Children’s natural inclinations toward close interactions with one another and their failure to wash their hands often is one reason why influenza begins spreading when kids go back to school. The flu can be harmful to children, causing mild to severe fever, chills, cough, vomiting, and diarrhea. As flu season hits its peak in October, take steps to prevent your child from getting sick.

Visit a Flu Clinic

The number-one way to prevent the flu is to get your child immunized. The flu is a serious illness that can cause hospitalization and even death. The flu vaccine not only protects your child from the sickness but reduces the flu’s impact on your community. Vaccinating your child against the flu also gives you peace of mind that your child will be protected from some strains of the virus this year.

In previous years, the FluMist intranasal vaccine was available. However, we no longer recommend this form of the vaccine. The U.S. Center for Disease Control and Prevention (CDC) cited poor effectiveness for this vaccine over the last three years and recommends instead an inactivated flu vaccination. FluMist will not be available in our clinic.

Teach Your Child Proper Sanitation

Children are still learning how to maintain personal hygiene and are thus at a higher risk of catching the flu. Teach your child the proper hand-washing technique: with soap and warm water, scrubbing hands for at least 20 seconds. Children must wash their hands before and after meals and snacks, after going to the bathroom, and before and after hands-on activities.

A cough or a sneeze can easily spread the contagious flu virus through the air. Teach children to sneeze and cough into a tissue or the inside of their elbow. Sneezing and coughing into the hands is not effective unless the child’s hands are washed immediately afterward. Otherwise, children spread germs to everything and everyone they touch. Also, tell your child not to share cups or utensils with friends.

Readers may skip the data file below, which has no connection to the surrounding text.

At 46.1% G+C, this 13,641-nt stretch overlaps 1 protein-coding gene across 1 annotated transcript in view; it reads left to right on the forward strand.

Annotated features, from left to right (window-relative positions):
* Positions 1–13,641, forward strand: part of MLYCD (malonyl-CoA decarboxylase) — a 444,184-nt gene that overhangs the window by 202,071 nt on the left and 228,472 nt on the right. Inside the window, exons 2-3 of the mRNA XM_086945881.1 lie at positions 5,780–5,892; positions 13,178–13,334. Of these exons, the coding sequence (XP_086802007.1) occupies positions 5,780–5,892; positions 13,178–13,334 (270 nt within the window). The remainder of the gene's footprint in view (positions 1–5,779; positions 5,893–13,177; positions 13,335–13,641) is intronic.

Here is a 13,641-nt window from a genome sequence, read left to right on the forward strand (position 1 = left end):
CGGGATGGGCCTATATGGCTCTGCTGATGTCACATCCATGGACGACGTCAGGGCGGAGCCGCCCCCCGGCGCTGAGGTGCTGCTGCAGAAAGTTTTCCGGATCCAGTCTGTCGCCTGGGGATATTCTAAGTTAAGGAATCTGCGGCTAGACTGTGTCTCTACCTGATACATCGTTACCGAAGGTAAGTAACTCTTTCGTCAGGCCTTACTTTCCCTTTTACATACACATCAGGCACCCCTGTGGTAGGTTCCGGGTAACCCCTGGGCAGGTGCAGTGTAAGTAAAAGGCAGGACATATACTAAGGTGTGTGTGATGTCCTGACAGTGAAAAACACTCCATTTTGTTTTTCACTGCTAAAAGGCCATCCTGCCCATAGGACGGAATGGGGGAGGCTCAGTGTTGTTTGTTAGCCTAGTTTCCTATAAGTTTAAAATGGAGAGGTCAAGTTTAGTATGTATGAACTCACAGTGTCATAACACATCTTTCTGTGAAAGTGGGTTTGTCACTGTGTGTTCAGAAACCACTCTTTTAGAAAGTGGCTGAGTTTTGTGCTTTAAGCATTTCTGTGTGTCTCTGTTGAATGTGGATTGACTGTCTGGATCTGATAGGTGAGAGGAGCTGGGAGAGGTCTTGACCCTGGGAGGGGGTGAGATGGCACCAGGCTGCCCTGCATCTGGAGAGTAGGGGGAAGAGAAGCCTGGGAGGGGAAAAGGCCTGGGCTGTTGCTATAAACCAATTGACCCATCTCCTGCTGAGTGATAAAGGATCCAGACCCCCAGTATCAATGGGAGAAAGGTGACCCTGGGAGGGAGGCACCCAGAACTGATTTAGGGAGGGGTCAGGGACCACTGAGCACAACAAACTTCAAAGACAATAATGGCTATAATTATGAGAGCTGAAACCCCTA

Take Care of Your Child’s Health

Boosting your child’s immune system is the best way to fend off the flu. Make sure your child gets plenty of rest – 10 to 11 hours per night for children ages 5–10, and more for younger children. Adequate sleep helps children recover faster from illnesses. Serve more fruits and vegetables and promote exercise as a family.

If your child is coming down with the flu, keep your child home from school to prevent spreading the disease. Call your pediatrician to determine if a visit is necessary.

When do I call the office?

We always want to see your child if you are concerned about your child’s illness, but most healthy school aged children who develop flu do not need to see the doctor. If your child has mild flu symptoms and you are wondering if you should schedule an appointment, look for these signs:

  • Trouble breathing or very fast breathing
  • Not drinking well
  • Not urinating as much as usual- usually at least every 6-8 hours
  • Bluish or gray skin color
  • Being irritable even after their fever goes down
  • Not waking up normally or interacting normally
  • Rash
  • The fever goes down and flu symptoms get better, but then get worse again a day or two later.

Children at higher risk who have symptoms of influenza should consider seeing the doctor early in the illness. Children with chronic illness (i.e. asthma) or children 4 and younger, especially children under 2, are at higher risk from complications from influenza.